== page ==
Reproducibility of Retinal Nerve Fiber Layer Measurements with Manual and Automated Centration in Healthy Subjects Using Spectralis Spectral-Domain Optical Coherence Tomography
Objective. The aim of this study was to test the reproducibility of the Heidelberg Spectralis SD-OCT and to determine if provided software retest function for follow-up exam is superior to manual centration. Design. Prospective, cross-sectional study. Participants. 20 healthy subjects. Methods. All subjects underwent SD-OCT testing to determine retinal nerve fiber layer (RNFL) measurements sequentially on two different days and with two different centration techniques. Within-subject standard deviation, coefficient of variation, and intraclass correlation coefficient were used to assess reproducibility. Results. RNFL measurements showed high reproducibility, low within-subject standard deviation (1.3), low coefficient of variation (0.63%), and low intra-class correlation coefficient (0.98 (95% CI 0.97–0.99)) in the automated centration and manual centration groups for average RNFL Thickness. Quadrants showed slightly higher variability in the manual group compared to the automated group (within-subject standard deviation 2.5–5.3 versus 1.1–2.4, resp.). Conclusions. SD-OCT provides high-resolution RNFL measurements with high reproducibility and low variability. The re-test function allows for easier recentration for longitudinal examinations with similar results in average RNFL, but less variability in quadrant RNFL. SD-OCT high reproducibility and low variability is a promising fact and should be further evaluated in longitudinal studies of RNFL.
Optical coherence tomography (OCT) is a noninvasive technique that provides high-resolution, cross-sectional tomographic imaging of retinal tissue using backscattered light. OCT imaging is analogous to ultrasound B-mode imaging but uses infrared light instead of ultrasound waves. From multiple axial scans (A scans) at different transverse locations, a two-dimensional, cross-sectional image can be obtained .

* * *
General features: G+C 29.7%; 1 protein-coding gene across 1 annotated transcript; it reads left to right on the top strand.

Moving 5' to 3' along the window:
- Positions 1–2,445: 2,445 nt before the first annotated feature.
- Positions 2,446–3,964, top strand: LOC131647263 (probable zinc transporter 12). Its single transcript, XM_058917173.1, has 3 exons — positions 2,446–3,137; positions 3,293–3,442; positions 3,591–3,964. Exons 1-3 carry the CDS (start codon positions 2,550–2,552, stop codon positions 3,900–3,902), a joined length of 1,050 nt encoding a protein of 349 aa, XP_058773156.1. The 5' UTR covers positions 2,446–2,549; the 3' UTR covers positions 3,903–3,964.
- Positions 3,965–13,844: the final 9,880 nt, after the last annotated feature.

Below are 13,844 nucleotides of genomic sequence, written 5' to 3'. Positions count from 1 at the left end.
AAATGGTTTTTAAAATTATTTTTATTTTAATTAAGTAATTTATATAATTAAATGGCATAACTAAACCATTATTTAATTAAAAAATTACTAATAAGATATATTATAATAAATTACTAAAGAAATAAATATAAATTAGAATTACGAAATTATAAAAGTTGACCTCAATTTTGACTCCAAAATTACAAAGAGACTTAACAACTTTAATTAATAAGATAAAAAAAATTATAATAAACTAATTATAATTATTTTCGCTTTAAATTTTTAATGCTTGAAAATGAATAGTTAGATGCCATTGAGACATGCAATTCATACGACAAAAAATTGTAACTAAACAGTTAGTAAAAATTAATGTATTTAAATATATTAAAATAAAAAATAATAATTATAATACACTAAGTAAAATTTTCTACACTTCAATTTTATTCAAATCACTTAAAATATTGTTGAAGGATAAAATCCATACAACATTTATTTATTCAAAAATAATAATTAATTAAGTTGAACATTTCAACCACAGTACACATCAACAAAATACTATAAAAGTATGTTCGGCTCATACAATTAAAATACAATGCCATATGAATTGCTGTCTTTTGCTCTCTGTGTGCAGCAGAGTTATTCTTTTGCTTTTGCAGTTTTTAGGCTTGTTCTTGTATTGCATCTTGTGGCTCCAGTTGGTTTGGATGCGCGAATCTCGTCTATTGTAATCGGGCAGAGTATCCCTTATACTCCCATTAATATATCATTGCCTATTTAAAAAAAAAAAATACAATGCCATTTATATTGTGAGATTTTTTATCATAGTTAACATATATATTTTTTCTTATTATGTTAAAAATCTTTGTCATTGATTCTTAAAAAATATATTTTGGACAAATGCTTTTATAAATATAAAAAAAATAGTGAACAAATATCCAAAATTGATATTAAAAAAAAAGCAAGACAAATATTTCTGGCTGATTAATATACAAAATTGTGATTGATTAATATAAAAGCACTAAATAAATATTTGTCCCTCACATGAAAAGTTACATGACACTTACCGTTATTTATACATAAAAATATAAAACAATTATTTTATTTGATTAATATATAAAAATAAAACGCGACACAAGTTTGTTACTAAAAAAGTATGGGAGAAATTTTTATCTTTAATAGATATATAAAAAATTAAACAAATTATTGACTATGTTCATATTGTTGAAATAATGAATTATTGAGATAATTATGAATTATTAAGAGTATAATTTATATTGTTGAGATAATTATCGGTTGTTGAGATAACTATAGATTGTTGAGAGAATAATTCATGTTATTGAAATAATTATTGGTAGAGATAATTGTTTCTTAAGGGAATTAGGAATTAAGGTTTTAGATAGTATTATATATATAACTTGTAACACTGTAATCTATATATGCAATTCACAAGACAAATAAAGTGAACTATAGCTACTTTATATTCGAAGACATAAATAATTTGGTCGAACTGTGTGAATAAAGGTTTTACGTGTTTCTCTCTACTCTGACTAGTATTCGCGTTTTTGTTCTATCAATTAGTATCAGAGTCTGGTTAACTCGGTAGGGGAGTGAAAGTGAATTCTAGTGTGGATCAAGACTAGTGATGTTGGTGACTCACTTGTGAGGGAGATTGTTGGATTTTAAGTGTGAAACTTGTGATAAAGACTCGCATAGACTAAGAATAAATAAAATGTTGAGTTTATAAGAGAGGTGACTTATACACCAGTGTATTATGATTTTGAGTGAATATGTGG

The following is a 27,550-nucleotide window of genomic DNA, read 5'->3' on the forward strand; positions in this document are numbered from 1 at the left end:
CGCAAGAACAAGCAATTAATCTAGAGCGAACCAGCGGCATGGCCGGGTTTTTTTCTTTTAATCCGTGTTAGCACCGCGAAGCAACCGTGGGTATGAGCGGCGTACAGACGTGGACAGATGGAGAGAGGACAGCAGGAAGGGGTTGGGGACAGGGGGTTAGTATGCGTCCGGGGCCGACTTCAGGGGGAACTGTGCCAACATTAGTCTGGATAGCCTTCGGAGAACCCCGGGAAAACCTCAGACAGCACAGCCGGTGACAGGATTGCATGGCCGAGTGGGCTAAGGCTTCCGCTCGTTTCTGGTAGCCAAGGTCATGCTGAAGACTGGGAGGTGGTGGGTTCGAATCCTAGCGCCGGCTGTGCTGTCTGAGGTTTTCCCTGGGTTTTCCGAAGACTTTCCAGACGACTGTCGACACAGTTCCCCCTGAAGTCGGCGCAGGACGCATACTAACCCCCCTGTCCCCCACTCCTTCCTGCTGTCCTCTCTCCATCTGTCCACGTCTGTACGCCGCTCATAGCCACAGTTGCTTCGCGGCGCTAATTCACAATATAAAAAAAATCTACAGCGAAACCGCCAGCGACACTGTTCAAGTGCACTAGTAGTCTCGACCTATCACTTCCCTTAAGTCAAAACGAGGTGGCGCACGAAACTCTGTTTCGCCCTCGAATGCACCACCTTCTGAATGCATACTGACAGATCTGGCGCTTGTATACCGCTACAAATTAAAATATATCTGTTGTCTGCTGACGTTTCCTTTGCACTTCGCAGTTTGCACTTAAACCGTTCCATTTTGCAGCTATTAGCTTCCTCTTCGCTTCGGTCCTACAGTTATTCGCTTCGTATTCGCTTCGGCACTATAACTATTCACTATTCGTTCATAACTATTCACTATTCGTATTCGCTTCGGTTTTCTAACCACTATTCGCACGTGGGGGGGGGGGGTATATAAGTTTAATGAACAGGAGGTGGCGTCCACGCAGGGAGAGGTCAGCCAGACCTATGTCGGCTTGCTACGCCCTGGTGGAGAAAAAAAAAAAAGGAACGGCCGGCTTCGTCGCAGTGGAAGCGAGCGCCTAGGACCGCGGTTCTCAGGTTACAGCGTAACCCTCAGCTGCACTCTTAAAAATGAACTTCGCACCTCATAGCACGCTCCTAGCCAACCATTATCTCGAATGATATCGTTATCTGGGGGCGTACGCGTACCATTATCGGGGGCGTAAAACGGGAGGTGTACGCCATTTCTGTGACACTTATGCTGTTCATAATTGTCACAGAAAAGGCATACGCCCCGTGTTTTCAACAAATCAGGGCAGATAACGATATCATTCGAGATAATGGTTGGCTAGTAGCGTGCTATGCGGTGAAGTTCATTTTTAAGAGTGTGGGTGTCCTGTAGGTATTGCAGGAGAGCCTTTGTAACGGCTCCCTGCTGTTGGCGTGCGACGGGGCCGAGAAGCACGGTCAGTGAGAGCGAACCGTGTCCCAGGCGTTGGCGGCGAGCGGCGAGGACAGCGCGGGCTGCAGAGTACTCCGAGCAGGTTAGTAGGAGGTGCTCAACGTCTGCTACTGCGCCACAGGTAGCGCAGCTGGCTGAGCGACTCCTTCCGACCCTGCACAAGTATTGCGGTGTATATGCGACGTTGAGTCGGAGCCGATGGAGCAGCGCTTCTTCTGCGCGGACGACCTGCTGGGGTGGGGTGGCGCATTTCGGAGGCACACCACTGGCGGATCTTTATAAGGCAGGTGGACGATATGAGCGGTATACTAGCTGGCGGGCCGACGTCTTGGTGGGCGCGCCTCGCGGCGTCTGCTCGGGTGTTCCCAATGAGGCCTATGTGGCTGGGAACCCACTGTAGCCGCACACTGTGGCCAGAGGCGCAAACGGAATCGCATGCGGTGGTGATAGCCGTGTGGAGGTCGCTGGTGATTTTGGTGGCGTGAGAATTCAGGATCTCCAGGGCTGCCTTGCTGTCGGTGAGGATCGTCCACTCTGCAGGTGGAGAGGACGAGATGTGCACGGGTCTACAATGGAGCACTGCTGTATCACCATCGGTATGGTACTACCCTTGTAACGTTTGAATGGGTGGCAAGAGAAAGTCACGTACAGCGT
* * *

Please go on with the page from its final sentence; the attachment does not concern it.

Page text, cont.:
Until recently, third-generation time-domain OCT (TD-OCT) using Stratus OCT (Carl Zeiss Meditec AG, Jena, Germany) has been widely used to acquire images at a rate of 400 axial scans per second with an axial resolution of 10 μm . The recently introduced fourth-generation, spectral-domain OCT (SD-OCT) has improved depth resolution by a factor of three (axial resolution up to 3.8 μm) and allows a significantly higher acquisition speed (40,000 axial scans per second) resulting in improved image quality and minimized motion artefacts . Furthermore, software improvements allow reconstruction of a three-dimensional image of the retina with SD-OCT.
Recent studies have shown differences between other SD-OCT machines (Cirrus SD-OCT, Carl Zeiss Meditec AG, Jena, Germany [4–9], RTVue-100, Optovue Inc., Fremont, CA, USA  and Spectralis, Heidelberg Engineering, Heidelberg, Germany [11, 12]) and TD-OCT in healthy controls and glaucoma patients. These studies showed better reproducibility compared to TD-OCT and significant differences in retinal nerve fiber layer thickness (RNFLT) measurements between the two generations of OCT machines.
Heidelberg Spectralis OCT software helps centering the optic disc on a frozen fundus image and uses an integrated eye tracking system to compensate for eye movement artefacts during data acquisition. Additionally, Heidelberg noise reduction technology (ART) improves image quality by averaging several consecutive scans and increasing signal-to-noise ratio . Furthermore, software-assisted re-test function, using previous landmarks (location and direction of blood vessels) to recenter the SD-OCT beam to a previously scanned location, facilitates follow-up exams in longitudinal studies.
This would theoretically help to rescan the same location with every follow-up examination without the risk of variability due to different locations. The potential value of this re-centration function is significant to future longitudinal studies as it allows to detect very small changes in RNFL over time and can distinguish these changes from test-retest variability inherent to the technology.
However, before this new technology can be used as outcome measure for longitudinal study of slow, subtle axonal loss (e.g., in MS or glaucoma), it is crucial to determine the reproducibility and variability.
Therefore, the aim of this study is to determine reproducibility and variability of RFNL measurements using Spectralis SD-OCT with optimized settings and to compare manual centration versus automated re-test function in follow-up examinations of healthy controls.
2. Materials and Methods
2.1. Recruitment of Study Subjects
Healthy subjects were recruited from hospital staff by advertisement. Subjects with eye or systemic diseases by history were not enrolled in this study.